Snowmass Sale - June 13, 2011

Capitol Peak Lodge Unit 3402

110 Carriage Way, Snowmass Village


Three bedrooms/three baths

$775 per square foot

Asking price $1,650,000

70% of asking price

Photo by Gary Feldman

Posted by gary on June 20, 2011 in

Aspen Sale June 8, 2011

Aspen Sale June 8, 2011

River Park Unit 10

130 N Spring Street, Aspen


Five bedrooms/five baths

$1,207 per square foot

Asking price $7,850,000

83% of asking price

Photo by Gary Feldman

Posted by gary on June 20, 2011 in

Aspen Board of Realtors June, 2011 Observer

Aspen Board of Realtors June, 2011 Observer

Aspen Board of Realtors

ABOR Observer

JUNE 2011


A rundown of the government and business activity over the last month, with particular focus on issues and items that are important to the Real Estate community.



Aspen —

AACP set for adoption in July

The Aspen and Pitkin County Planning and Zoning commissions have scheduled final review hearings on the Aspen Area Community Plan for July 7, 12, 14 and 21.

City Council recently rejected a proposal from Aspen Chamber Resort Association to update the economic study that was used to help shape the policies in the plan, partly on the grounds that it would cause additional delays with a plan that has been in the works for more than two years.


The Chamber requested the update, and offered to cover half the costs, arguing that the plan relied too heavily on an economic study conducted during the heat of the real estate bubble in 2008 and before the recession. The AACP study examined the community’s economic drivers over a 50-year period, from 1958 through 2008.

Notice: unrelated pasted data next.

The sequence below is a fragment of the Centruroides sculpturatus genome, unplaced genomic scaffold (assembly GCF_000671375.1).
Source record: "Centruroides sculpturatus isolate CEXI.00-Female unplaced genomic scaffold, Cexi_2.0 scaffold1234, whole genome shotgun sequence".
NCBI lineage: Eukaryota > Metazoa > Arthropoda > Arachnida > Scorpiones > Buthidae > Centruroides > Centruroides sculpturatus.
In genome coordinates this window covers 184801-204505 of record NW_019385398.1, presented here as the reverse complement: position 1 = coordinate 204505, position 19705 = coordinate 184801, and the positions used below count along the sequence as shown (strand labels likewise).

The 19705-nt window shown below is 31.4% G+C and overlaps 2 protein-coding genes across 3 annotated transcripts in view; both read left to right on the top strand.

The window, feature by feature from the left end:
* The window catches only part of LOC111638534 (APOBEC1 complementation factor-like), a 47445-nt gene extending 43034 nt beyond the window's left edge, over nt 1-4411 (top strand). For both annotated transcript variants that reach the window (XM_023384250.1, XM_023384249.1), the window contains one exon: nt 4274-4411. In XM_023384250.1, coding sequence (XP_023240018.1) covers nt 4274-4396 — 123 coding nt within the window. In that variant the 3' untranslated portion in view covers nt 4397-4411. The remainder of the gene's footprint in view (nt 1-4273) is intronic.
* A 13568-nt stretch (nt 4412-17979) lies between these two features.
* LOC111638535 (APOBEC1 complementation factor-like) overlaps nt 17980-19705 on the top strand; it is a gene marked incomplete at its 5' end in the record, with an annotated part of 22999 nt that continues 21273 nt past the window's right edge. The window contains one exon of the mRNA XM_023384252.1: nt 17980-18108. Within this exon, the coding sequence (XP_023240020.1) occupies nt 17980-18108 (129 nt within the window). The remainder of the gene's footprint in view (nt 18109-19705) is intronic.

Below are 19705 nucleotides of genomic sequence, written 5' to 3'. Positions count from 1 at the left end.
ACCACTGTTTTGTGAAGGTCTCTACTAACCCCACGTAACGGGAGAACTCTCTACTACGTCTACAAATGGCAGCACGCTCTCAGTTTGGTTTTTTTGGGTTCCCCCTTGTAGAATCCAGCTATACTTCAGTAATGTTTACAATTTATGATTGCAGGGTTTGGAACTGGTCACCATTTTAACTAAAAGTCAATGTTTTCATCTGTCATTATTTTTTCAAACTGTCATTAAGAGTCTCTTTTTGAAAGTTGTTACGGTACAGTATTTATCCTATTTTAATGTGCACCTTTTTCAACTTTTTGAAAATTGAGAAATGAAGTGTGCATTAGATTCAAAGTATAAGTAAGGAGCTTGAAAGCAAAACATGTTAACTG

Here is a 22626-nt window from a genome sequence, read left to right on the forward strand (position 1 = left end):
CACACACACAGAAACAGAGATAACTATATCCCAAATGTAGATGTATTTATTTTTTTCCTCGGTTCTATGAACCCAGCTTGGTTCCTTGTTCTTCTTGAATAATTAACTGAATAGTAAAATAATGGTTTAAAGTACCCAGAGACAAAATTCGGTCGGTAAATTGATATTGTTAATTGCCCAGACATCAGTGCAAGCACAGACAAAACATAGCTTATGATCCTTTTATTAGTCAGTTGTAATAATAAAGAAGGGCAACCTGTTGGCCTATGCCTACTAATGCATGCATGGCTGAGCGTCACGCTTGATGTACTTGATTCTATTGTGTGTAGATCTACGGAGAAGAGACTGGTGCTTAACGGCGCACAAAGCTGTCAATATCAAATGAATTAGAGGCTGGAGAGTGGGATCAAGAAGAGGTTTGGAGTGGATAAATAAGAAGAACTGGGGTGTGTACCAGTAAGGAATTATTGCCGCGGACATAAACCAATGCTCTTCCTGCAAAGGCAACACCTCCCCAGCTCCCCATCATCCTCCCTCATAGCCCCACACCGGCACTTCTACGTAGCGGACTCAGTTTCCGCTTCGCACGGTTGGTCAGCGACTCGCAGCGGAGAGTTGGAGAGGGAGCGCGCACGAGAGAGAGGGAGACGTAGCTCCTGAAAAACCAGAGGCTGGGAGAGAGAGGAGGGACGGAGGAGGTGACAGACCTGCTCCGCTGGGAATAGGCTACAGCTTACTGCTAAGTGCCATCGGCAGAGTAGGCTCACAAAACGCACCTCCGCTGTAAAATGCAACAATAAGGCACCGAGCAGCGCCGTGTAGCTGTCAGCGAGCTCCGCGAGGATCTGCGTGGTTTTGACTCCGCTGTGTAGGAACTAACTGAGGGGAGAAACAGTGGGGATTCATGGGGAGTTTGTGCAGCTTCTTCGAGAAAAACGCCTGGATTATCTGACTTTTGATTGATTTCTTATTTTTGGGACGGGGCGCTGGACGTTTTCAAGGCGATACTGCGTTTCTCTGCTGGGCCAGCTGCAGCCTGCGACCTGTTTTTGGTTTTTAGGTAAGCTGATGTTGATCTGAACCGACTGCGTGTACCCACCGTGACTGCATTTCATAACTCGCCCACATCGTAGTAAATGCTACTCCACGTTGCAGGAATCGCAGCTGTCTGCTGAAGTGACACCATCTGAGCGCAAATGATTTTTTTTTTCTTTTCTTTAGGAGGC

Final adoption by the two P&Zs is expected on July 26, with a follow-up vote by Aspen City Council later in the summer. The county commissioners will not hold hearings or a vote on the final plan.

Given developer presses to recoup planning fees

Claiming it was misled on multiple occasions,” the developer who proposed three single-family homes around the Given Institute property is asking Aspen City Council to return nearly $8,700 in planning fees.

SC Acquisitions withdrew its development application in February, after working for three months toward approval to preserve the now-demolished Given Institute and surround it with three speculative luxury homes.


“Based on very specific directions and input from Mayor Ireland and other city representatives, SC Acquisitions revised its application multiple times and accommodated every single one of the city’s requests, all at significant expense. These efforts turned out to be wasteful and futile,” says a letter from an attorney working for the firm.